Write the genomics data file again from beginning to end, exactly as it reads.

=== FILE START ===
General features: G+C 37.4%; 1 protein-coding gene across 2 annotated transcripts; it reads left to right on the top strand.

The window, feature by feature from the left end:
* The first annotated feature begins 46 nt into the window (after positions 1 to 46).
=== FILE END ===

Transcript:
General features: G+C 37.4%; 1 protein-coding gene across 2 annotated transcripts; it reads left to right on the top strand.

The window, feature by feature from the left end:
* The first annotated feature begins 46 nt into the window (after positions 1 to 46).